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Biogen initially stopped its research on aducanumab in March, but this week announced it will move forward on the new drug. Getty Images
  • Biogen has announced it will ask for FDA approval for its new drug aducanumab to treat Alzheimer’s disease.
  • In phase III clinical trials, the drug shows promise in slowing down plaque buildup in the brain.
  • It’s uncertain when the FDA will make a decision on aducanumab, but for experts in the Alzheimer’s field, the new drug produces hope for a new treatment.

Deanna Bullard quit a job she loved in a city she adored and moved home to Virginia to create every memory she could with her father, Don, before Alzheimer’s disease stole his memory for good.

Today, her 63-year-old father is deep into the disease and has no memory of his daughter or most of his life.

Still, Bullard celebrated the news that pharmaceutical giant Biogen is pushing forward with a project they’ve been developing for years.

It’s a drug called aducanumab that researchers believe can extend the memory of people battling Alzheimer’s by clearing harmful plaques from the brain.

“It’s too late for us,” Bullard, 27, told Healthline. “But I’ve seen firsthand what this disease does not just to the person fighting it, but to their family, their friends, really, their entire world. I know there is no way to help my dad anymore, but if this can help others, that would be a game changer.”

That could just be the case.

Biogen has moved the drug through phase III clinical trials and is now pushing for approval from the Food and Drug Administration (FDA).

The timing isn’t known yet, nor is the long-term impact of the drug on people with Alzheimer’s disease.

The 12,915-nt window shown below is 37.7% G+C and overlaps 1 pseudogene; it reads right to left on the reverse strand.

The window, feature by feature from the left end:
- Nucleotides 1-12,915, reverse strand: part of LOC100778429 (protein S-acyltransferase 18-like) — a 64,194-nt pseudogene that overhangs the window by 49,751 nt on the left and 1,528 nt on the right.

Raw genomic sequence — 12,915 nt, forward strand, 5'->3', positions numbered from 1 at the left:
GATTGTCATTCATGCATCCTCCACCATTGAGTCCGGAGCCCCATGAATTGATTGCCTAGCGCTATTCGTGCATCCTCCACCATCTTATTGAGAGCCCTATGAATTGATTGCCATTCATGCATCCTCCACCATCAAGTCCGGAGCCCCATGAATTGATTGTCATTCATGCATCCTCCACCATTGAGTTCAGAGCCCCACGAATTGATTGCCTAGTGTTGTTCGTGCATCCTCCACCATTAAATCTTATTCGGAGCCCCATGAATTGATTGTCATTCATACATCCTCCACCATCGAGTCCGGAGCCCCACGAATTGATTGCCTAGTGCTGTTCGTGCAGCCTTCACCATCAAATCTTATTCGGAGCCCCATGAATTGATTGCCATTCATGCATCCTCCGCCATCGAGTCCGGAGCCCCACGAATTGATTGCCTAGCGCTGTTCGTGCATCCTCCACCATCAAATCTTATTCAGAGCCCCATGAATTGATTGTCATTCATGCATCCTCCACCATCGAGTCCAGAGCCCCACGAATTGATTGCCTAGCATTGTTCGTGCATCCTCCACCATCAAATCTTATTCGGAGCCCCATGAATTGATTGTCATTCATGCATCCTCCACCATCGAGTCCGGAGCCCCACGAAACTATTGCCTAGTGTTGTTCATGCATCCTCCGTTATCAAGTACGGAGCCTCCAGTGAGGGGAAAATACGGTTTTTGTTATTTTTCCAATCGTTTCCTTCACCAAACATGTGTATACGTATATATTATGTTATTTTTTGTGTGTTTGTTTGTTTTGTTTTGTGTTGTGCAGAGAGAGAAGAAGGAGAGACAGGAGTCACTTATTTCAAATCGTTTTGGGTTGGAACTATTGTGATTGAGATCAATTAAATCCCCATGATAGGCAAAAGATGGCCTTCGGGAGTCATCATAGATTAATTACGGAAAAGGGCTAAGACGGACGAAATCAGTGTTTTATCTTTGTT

Still, there’s reason to celebrate, says Keith Fargo, PhD, director of scientific programs and outreach at the Alzheimer’s Association.

“It’s hard to describe this as anything other than good news,” he told Healthline. “Are we sure it is going to work? Are we sure it will sail through the FDA? No. The picture is a little unclear.”

What is clear to Fargo and others hoping for an Alzheimer’s breakthrough: The announcement translates to hope.

“The key point to the public is this,” Fargo said. “Right now, there are no drugs for Alzheimer’s that slow down or stop progression. So here, for the first time ever, we have a potential disease-modifying drug. This is a first in history. We’ve never gotten this far before.”

What Biogen says their trials prove the drug can do is complicated.

Researchers believe that plaque buildup on the brain is a key factor in the slow down and eventual loss of brain function in people with Alzheimer’s.

Aducanumab, given in a high-dose monthly infusion, seems to slow that process down.

In their press release, Biogen researchers said they found a 23 percent less decline on one measure of thinking skills and smaller declines in others.

They plan on releasing more details, including safety information, at a press conference planned for December.